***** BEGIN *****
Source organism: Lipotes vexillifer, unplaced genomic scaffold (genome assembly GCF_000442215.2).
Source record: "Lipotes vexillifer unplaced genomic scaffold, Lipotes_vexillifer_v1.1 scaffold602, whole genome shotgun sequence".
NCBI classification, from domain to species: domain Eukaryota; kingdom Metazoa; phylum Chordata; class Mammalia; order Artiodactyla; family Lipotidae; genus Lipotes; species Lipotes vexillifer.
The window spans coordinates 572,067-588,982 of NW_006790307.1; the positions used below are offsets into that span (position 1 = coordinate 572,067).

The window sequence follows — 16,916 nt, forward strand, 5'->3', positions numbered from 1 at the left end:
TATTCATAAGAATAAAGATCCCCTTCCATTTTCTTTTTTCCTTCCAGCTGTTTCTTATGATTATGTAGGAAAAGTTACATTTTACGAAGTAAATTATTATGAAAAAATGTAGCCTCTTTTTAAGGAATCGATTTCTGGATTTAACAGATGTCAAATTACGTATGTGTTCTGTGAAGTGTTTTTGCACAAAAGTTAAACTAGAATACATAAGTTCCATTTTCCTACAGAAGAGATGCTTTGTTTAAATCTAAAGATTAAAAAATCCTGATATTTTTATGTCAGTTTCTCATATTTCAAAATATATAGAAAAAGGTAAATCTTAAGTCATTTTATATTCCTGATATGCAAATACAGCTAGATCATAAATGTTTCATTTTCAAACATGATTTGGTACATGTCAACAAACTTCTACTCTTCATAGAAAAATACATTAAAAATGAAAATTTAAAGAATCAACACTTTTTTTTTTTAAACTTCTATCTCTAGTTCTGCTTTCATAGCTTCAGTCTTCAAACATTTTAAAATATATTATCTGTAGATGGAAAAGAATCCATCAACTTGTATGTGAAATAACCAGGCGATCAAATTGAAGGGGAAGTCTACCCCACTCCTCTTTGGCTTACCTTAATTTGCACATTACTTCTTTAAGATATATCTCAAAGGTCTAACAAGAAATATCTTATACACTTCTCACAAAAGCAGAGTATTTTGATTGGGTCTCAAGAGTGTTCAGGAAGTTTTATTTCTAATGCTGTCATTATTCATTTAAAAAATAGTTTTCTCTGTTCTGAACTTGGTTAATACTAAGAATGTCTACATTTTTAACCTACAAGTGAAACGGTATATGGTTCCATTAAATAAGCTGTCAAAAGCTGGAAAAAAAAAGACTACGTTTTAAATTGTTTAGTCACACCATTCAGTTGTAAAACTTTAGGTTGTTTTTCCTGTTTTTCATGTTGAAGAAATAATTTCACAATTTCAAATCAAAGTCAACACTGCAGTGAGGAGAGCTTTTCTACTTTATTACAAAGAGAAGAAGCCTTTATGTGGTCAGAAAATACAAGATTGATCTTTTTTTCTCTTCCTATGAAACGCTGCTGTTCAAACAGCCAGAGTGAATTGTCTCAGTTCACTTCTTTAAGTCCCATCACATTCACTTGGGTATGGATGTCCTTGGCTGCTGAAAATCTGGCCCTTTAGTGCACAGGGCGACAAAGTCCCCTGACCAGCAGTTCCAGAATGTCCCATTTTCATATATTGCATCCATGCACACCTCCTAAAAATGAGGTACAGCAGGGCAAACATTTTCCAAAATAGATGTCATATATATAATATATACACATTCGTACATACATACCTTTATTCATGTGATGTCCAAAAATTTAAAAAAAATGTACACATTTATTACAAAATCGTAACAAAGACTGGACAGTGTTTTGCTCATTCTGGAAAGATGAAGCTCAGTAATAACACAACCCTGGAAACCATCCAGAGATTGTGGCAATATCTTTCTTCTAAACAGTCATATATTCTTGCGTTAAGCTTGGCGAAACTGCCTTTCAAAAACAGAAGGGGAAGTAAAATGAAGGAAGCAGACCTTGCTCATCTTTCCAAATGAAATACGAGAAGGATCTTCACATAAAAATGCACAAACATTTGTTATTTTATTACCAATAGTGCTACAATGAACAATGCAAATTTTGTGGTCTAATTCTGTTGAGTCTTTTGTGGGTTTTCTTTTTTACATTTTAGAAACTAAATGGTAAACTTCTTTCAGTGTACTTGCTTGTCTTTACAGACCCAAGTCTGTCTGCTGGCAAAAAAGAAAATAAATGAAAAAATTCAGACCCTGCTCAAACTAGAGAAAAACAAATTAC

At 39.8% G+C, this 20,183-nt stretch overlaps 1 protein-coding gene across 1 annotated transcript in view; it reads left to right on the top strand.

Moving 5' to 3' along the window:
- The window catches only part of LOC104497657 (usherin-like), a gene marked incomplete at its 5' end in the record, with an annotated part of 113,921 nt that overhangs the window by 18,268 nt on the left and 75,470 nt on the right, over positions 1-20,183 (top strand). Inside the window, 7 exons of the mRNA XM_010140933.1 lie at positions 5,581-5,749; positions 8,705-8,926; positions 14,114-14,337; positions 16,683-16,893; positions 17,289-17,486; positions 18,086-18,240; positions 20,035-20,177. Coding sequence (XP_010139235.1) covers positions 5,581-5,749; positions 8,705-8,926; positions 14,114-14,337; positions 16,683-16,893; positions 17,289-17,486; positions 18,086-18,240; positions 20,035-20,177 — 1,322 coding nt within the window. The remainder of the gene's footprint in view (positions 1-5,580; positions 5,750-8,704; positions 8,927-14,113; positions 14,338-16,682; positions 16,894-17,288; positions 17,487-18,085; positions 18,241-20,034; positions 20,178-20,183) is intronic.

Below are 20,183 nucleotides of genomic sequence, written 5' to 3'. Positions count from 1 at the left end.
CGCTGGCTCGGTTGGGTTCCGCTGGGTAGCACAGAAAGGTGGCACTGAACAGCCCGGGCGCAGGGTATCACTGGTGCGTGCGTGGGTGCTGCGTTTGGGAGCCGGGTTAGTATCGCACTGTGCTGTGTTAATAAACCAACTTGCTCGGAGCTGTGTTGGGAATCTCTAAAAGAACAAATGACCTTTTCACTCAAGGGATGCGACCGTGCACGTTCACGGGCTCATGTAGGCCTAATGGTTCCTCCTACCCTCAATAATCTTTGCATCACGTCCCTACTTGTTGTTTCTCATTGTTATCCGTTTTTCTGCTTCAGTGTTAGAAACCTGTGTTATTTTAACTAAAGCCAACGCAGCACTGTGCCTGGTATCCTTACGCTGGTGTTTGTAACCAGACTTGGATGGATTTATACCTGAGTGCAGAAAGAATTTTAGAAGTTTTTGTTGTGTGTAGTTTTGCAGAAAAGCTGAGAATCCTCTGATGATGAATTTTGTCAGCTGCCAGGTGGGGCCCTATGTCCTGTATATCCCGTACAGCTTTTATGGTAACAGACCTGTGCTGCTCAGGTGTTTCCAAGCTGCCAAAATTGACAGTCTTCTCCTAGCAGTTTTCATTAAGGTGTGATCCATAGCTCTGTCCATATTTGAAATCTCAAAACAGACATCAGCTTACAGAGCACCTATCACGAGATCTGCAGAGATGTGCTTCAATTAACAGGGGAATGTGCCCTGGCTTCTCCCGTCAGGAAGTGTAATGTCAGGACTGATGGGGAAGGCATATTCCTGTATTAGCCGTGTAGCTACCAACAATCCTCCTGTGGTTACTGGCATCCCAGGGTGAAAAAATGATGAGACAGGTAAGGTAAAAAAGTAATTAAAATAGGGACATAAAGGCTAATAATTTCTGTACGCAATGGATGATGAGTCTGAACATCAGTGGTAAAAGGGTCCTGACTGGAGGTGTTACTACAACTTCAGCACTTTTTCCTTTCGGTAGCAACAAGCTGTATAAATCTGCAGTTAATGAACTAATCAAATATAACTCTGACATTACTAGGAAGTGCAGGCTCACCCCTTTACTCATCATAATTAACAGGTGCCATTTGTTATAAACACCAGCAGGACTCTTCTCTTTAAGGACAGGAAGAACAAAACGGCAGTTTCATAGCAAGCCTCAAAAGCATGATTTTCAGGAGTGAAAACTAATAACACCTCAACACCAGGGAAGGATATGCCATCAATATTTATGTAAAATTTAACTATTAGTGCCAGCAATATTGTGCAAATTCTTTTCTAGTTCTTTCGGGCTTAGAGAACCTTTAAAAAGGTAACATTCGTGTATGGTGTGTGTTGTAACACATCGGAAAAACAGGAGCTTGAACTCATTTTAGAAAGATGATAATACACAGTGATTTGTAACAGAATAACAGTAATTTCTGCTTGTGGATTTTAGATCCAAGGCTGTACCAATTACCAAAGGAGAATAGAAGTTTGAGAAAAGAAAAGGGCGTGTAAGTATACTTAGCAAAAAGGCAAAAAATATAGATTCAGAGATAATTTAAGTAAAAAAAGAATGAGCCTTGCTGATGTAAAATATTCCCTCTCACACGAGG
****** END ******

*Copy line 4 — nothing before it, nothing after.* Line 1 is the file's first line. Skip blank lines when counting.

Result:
The window spans coordinates 572,067-588,982 of NW_006790307.1; the positions used below are offsets into that span (position 1 = coordinate 572,067).